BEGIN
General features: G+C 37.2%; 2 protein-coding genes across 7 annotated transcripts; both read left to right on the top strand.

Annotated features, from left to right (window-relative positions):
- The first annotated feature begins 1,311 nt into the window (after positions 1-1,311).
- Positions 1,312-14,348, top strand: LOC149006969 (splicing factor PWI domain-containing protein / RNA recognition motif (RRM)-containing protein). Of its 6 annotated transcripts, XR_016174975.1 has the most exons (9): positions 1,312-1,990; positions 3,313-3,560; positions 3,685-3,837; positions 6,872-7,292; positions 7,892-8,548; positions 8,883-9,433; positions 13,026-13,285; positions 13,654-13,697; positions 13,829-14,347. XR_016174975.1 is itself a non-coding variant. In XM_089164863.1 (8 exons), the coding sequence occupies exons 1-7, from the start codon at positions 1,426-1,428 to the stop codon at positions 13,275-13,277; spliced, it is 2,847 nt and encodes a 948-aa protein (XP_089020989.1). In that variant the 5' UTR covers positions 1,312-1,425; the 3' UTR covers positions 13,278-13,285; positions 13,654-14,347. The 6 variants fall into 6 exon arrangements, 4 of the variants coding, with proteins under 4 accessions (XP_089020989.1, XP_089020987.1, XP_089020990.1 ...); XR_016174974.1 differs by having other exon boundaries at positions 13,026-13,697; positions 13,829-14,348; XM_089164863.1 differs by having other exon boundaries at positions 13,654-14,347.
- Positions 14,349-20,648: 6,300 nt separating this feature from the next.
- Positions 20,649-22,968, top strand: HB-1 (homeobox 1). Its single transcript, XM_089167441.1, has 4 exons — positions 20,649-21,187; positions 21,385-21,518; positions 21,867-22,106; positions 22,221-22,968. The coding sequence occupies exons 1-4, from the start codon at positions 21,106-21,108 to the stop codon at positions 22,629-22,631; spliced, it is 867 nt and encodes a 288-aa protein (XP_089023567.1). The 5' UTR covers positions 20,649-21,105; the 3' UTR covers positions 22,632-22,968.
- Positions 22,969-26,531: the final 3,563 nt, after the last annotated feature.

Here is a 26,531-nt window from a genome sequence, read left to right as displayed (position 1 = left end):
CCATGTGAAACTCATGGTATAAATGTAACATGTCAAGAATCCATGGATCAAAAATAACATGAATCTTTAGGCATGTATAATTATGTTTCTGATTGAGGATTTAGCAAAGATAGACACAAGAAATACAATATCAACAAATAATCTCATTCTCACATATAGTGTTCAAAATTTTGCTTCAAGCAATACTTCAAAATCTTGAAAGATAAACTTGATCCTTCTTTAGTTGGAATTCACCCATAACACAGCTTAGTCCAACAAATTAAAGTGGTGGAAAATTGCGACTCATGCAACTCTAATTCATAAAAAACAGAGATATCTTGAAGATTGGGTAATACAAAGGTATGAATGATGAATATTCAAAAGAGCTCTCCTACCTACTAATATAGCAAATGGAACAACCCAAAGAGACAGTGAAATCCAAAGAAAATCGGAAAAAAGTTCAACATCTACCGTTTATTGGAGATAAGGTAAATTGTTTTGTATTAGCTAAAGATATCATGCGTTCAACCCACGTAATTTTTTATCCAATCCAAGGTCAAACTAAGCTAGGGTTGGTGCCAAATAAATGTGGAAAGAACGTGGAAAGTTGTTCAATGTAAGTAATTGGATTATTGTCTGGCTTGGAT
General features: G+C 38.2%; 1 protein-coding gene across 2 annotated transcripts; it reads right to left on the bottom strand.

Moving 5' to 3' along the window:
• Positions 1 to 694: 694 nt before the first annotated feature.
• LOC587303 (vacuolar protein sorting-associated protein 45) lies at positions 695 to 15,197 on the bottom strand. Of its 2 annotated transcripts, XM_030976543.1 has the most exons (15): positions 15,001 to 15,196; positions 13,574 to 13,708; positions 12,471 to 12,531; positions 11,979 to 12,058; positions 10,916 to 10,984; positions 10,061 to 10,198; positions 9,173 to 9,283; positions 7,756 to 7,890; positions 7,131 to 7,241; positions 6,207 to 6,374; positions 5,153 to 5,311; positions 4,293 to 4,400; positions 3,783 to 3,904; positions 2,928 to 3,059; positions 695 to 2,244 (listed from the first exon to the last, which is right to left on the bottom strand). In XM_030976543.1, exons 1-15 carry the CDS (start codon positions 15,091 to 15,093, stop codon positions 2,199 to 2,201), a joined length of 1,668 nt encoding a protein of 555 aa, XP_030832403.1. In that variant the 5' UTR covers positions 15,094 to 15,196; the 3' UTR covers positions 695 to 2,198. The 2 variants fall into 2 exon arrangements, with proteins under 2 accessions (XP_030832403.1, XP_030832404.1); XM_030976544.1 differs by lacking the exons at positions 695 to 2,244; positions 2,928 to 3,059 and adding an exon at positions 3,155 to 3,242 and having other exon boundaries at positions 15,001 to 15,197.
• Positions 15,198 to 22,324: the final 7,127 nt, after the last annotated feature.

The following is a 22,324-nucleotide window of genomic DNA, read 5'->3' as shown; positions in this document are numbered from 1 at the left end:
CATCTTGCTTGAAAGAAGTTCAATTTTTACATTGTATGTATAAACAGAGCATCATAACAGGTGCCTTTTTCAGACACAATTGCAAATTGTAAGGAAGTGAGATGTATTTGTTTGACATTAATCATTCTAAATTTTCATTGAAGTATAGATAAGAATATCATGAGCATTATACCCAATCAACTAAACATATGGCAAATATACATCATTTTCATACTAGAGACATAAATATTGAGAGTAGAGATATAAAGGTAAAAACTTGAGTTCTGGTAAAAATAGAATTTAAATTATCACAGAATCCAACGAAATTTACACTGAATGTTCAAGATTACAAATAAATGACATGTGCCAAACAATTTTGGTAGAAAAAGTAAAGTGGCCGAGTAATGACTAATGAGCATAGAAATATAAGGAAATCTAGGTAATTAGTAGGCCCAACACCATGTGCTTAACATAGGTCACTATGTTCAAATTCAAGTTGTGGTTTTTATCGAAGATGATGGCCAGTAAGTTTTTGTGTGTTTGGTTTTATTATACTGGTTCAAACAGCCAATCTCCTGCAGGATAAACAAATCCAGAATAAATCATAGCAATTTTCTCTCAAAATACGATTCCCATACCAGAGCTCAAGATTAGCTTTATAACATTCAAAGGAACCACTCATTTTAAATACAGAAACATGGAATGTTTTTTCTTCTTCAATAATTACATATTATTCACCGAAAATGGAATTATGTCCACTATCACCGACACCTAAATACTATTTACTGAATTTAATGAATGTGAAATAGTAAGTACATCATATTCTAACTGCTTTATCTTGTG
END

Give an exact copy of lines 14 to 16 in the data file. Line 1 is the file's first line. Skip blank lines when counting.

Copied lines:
• Positions 15,198 to 22,324: the final 7,127 nt, after the last annotated feature.

The following is a 22,324-nucleotide window of genomic DNA, read 5'->3' as shown; positions in this document are numbered from 1 at the left end:
CATCTTGCTTGAAAGAAGTTCAATTTTTACATTGTATGTATAAACAGAGCATCATAACAGGTGCCTTTTTCAGACACAATTGCAAATTGTAAGGAAGTGAGATGTATTTGTTTGACATTAATCATTCTAAATTTTCATTGAAGTATAGATAAGAATATCATGAGCATTATACCCAATCAACTAAACATATGGCAAATATACATCATTTTCATACTAGAGACATAAATATTGAGAGTAGAGATATAAAGGTAAAAACTTGAGTTCTGGTAAAAATAGAATTTAAATTATCACAGAATCCAACGAAATTTACACTGAATGTTCAAGATTACAAATAAATGACATGTGCCAAACAATTTTGGTAGAAAAAGTAAAGTGGCCGAGTAATGACTAATGAGCATAGAAATATAAGGAAATCTAGGTAATTAGTAGGCCCAACACCATGTGCTTAACATAGGTCACTATGTTCAAATTCAAGTTGTGGTTTTTATCGAAGATGATGGCCAGTAAGTTTTTGTGTGTTTGGTTTTATTATACTGGTTCAAACAGCCAATCTCCTGCAGGATAAACAAATCCAGAATAAATCATAGCAATTTTCTCTCAAAATACGATTCCCATACCAGAGCTCAAGATTAGCTTTATAACATTCAAAGGAACCACTCATTTTAAATACAGAAACATGGAATGTTTTTTCTTCTTCAATAATTACATATTATTCACCGAAAATGGAATTATGTCCACTATCACCGACACCTAAATACTATTTACTGAATTTAATGAATGTGAAATAGTAAGTACATCATATTCTAACTGCTTTATCTTGTG